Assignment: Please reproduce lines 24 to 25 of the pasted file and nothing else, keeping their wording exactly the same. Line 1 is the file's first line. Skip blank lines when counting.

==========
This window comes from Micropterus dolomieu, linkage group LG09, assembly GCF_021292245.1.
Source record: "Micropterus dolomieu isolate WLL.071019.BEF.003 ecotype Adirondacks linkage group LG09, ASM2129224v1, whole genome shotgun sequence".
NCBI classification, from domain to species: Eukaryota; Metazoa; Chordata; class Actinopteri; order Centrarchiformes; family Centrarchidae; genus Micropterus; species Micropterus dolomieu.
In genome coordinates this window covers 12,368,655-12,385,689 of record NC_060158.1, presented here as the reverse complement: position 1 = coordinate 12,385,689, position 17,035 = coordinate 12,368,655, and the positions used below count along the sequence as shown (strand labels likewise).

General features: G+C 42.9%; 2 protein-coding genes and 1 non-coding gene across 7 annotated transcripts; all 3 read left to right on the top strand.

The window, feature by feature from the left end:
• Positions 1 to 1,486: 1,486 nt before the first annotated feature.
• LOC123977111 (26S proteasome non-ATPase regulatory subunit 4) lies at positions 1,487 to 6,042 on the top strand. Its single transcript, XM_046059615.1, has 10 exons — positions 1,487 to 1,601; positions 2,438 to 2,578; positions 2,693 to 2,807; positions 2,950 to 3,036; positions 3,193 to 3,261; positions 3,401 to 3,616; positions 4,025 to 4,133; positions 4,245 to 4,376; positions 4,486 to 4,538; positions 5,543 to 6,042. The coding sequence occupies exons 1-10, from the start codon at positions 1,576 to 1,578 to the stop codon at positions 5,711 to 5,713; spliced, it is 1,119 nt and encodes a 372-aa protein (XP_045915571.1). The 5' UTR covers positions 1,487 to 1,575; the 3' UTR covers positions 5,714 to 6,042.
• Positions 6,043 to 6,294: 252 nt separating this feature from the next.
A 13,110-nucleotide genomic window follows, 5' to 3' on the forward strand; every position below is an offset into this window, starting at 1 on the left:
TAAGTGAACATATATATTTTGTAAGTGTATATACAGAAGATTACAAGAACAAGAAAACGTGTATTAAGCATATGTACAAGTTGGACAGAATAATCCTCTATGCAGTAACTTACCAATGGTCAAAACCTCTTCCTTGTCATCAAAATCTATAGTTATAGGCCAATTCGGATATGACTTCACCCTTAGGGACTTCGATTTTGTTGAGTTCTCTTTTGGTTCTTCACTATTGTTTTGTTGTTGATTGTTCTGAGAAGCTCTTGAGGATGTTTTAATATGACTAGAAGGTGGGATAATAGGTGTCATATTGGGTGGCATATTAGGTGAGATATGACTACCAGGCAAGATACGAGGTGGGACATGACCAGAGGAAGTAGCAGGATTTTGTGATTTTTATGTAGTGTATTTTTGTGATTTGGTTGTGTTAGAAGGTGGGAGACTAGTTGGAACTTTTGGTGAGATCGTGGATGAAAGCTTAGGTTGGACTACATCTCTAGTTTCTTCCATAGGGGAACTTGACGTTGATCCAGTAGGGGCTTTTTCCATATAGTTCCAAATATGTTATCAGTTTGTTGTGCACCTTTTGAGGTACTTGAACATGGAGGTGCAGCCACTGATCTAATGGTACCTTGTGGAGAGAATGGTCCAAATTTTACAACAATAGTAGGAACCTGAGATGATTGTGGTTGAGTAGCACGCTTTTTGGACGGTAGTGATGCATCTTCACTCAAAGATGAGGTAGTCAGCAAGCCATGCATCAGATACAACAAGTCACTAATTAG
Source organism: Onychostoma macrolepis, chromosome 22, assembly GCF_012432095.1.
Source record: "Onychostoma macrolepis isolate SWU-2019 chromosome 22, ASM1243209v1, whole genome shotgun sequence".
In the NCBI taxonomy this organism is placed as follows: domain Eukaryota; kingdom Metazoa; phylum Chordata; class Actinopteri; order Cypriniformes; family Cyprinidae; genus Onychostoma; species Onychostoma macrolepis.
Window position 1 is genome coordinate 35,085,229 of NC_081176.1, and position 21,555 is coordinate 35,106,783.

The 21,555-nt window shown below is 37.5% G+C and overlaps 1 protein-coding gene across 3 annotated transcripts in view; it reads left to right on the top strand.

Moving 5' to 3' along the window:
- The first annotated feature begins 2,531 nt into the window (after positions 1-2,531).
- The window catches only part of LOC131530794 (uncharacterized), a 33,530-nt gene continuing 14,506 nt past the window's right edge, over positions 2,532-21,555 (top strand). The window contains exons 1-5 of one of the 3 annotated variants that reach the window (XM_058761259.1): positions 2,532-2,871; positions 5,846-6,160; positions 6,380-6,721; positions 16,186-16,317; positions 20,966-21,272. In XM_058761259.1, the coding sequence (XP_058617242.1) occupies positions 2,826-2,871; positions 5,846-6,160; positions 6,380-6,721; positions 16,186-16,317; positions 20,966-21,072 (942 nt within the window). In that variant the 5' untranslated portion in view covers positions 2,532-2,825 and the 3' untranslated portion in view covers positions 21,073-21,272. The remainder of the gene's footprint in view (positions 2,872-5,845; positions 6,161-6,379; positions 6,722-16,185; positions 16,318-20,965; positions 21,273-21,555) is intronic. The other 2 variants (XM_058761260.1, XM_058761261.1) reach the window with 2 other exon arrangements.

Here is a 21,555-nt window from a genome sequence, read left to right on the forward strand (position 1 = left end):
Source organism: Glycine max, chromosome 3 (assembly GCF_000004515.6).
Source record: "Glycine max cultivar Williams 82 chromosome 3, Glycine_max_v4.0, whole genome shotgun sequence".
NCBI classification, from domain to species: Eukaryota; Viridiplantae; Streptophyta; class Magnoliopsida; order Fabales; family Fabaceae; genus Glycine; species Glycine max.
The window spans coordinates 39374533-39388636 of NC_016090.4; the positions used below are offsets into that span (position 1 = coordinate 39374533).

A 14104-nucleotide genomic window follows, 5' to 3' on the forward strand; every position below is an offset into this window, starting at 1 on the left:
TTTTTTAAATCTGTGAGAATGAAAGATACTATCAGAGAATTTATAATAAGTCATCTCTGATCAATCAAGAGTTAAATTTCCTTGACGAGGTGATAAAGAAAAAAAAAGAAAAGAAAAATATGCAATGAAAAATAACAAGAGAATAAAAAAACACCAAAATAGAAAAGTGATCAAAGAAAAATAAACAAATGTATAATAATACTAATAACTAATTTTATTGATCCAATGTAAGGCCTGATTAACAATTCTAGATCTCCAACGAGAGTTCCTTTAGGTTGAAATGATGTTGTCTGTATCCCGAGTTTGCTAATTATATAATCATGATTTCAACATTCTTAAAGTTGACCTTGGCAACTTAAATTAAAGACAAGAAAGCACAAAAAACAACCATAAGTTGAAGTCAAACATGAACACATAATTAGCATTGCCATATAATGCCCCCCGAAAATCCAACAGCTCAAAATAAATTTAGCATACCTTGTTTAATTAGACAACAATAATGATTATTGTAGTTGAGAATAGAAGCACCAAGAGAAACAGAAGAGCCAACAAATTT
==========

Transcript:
The window spans coordinates 39374533-39388636 of NC_016090.4; the positions used below are offsets into that span (position 1 = coordinate 39374533).

A 14104-nucleotide genomic window follows, 5' to 3' on the forward strand; every position below is an offset into this window, starting at 1 on the left: